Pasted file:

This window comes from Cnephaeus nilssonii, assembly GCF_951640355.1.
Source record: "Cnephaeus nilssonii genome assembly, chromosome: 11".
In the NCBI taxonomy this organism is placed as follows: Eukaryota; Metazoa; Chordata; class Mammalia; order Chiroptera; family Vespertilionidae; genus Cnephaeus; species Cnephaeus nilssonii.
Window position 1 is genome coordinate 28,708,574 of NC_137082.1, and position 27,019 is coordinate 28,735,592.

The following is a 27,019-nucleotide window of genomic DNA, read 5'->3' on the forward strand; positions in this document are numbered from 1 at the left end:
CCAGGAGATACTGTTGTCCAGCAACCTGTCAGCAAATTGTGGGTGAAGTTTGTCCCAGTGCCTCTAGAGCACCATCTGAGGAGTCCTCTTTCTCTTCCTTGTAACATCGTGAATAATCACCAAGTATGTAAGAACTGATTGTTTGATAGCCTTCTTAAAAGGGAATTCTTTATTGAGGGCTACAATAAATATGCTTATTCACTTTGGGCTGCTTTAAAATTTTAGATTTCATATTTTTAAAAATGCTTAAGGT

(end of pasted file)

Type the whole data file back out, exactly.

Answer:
This window comes from Cnephaeus nilssonii, assembly GCF_951640355.1.
Source record: "Cnephaeus nilssonii genome assembly, chromosome: 11".
In the NCBI taxonomy this organism is placed as follows: Eukaryota; Metazoa; Chordata; class Mammalia; order Chiroptera; family Vespertilionidae; genus Cnephaeus; species Cnephaeus nilssonii.
Window position 1 is genome coordinate 28,708,574 of NC_137082.1, and position 27,019 is coordinate 28,735,592.

The following is a 27,019-nucleotide window of genomic DNA, read 5'->3' on the forward strand; positions in this document are numbered from 1 at the left end:
CCAGGAGATACTGTTGTCCAGCAACCTGTCAGCAAATTGTGGGTGAAGTTTGTCCCAGTGCCTCTAGAGCACCATCTGAGGAGTCCTCTTTCTCTTCCTTGTAACATCGTGAATAATCACCAAGTATGTAAGAACTGATTGTTTGATAGCCTTCTTAAAAGGGAATTCTTTATTGAGGGCTACAATAAATATGCTTATTCACTTTGGGCTGCTTTAAAATTTTAGATTTCATATTTTTAAAAATGCTTAAGGT